In the past year, the University’s plans of new residential colleges in Dixwell have seemed to be closer to fruition than ever before, and the Shartenberg development is moving full steam ahead — making clear that we have not seen the end of new development initiatives in our city.
More development can, undoubtedly, bring great new opportunities to economically depressed areas. But when we talk about development, we have to ask ourselves: Whom is this development going to benefit, and how? The way that we answer that question should determine how we respond to the drives by large employers and developers to rapidly expand into new neighborhoods and communities.
People often talk about gentrification — it’s a hot word in New York, where more and more posh neighborhoods have sprung up in unexpected places, raising real-estate prices and forcing longer-term, poorer residents out. Many cities across the country are also experiencing this phenomenon.
But the word has always seemed too much of a euphemism for what it amounts to. At a time when the gap between rich and poor nationwide has widened in the most extreme fashion imaginable, America’s cities are the clearest places where you can see both sides of that gap — and what it is doing to change the very character of those places.
One way to begin challenging this state of affairs is through responsible development waged through community benefits agreements like the one we saw at Yale-New Haven Hopsital. While the agreement between management and workers to allow workers a fair process to choose if they wanted to form a union fell apart because of the hospital’s lawbreaking, some other parts specifically designed to counter other negative effects of development have begun to be implemented. In New Haven, we have to work to make sure that future developments are also accompanied by community benefits agreements, to make them more just and equitable to those who already live where development is set to happen.
While it’s vital that we work at a local level to ensure responsible development, we’ve also got to build stronger and more economically stable communities so that development does not pose a life-or-death threat to them. What’s urgently needed is the creation of new, good jobs.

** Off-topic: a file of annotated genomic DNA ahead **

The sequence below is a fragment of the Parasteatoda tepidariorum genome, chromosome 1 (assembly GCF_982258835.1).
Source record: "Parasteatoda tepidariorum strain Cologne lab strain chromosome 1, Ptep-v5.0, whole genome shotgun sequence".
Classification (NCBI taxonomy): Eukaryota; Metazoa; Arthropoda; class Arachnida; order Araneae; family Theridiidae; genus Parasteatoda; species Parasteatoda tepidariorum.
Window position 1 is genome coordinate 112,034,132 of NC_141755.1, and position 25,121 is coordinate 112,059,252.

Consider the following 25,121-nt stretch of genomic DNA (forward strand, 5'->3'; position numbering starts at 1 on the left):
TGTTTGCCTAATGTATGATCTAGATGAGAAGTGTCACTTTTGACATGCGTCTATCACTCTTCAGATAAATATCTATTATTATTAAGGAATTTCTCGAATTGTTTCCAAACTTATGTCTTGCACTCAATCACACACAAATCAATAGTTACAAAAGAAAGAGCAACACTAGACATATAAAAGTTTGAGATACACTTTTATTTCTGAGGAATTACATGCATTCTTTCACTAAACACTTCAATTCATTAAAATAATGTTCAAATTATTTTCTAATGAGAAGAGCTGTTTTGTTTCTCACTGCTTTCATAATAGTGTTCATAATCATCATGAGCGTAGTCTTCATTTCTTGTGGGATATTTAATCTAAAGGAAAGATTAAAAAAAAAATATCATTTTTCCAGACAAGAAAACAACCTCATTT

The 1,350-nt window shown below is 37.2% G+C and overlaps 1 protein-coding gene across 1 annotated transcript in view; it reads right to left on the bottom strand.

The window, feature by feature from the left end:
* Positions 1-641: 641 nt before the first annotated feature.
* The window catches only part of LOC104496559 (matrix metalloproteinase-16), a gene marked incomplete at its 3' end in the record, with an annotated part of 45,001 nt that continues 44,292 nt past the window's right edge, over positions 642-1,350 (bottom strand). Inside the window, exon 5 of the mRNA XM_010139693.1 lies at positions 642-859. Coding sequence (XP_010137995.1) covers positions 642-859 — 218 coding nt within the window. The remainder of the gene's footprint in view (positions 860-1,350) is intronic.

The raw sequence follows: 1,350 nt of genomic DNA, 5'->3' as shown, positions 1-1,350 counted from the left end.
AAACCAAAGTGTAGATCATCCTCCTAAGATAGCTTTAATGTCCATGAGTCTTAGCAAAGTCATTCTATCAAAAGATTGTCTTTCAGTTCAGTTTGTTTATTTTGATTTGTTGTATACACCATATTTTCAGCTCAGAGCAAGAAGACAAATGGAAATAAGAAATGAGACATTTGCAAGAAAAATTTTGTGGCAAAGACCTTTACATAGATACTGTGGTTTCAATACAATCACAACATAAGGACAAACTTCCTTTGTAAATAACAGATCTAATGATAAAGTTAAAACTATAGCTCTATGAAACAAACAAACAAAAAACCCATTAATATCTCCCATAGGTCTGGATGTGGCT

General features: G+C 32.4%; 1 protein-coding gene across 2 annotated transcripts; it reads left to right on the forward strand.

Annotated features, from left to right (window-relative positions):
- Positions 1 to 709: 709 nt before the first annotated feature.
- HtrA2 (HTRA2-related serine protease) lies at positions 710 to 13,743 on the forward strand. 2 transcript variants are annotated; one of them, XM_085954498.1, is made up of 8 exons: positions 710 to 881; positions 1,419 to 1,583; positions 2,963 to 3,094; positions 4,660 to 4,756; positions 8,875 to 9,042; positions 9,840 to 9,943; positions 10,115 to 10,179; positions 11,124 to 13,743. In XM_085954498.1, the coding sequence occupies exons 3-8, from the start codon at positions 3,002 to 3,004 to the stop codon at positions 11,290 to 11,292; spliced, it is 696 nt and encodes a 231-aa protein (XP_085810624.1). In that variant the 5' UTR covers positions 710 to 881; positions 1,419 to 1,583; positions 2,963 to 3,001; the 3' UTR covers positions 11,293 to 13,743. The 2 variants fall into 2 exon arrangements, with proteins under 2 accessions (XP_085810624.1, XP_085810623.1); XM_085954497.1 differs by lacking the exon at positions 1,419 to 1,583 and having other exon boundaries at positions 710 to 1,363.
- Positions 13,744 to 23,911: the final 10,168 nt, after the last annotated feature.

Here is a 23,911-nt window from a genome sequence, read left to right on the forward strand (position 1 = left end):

It’s important to understand the ways in which a lack of good jobs in our cities is linked to national failures. The opening of borders to so-called “free trade” has decimated the economies of American cities. You can see this in New Haven, where there are no longer the kinds of industrial jobs in factories which used to be the city’s economic mainstay. Those factories — like the Winchester gun factory, which according to the New Haven Independent once kept 15,000 workers employed in three shifts around the clock — were forced to close, resulting in a dearth of jobs that haven’t been replaced since, except by jobs with poverty wages at Wal-Mart and elsewhere.
I saw this the summer I spent in Columbus, Ohio, too, when I worked on the campaign of now-Sen. Sherrod Brown (D-Ohio). I’ll never forget the stories I heard at a press conference we held at a former glass-tube factory that had shut down its operations over time. The factory had first demanded massive pay and benefit cuts from employees, weakening what their union had won for them, and then finally laid off its workers, forcing them to leave at gunpoint. All of it was done in the name of increased foreign competition and inability to afford the costs of a factory in the U.S.
I’ll never forget meeting those workers who’d lost everything: their jobs, their health care and their union. Many said that others they’d known were forced to move away from the city and state they’d spent their entire lives in. Of those who remained, a good number were now working for Wal-Mart, or were without work two years later.
Furthermore, the failures of their unions and the government to protect these workers from sudden job cuts, and of workers to find better paying jobs in the service sector, are also related to the decline in union density in the country as a result of a national climate that fails to uphold the rule of law in the workplace.
Until we start to address some of these problems at a national level — in part by electing candidates who understand the complex issues of jobs, trade and economic inequality, like John Edwards — we’re never going to get at the root of the problem we’re confronted with in negotiating new development.
We must demand that our employers take more responsibility for the community when they seek to develop — and ensure that they keep their promises on all fronts. But our attention must increasingly be focused on getting the federal government to do its job again.
Hugh Baran is a junior in Davenport College and a co-chair of the Ward 1 Democratic Committee.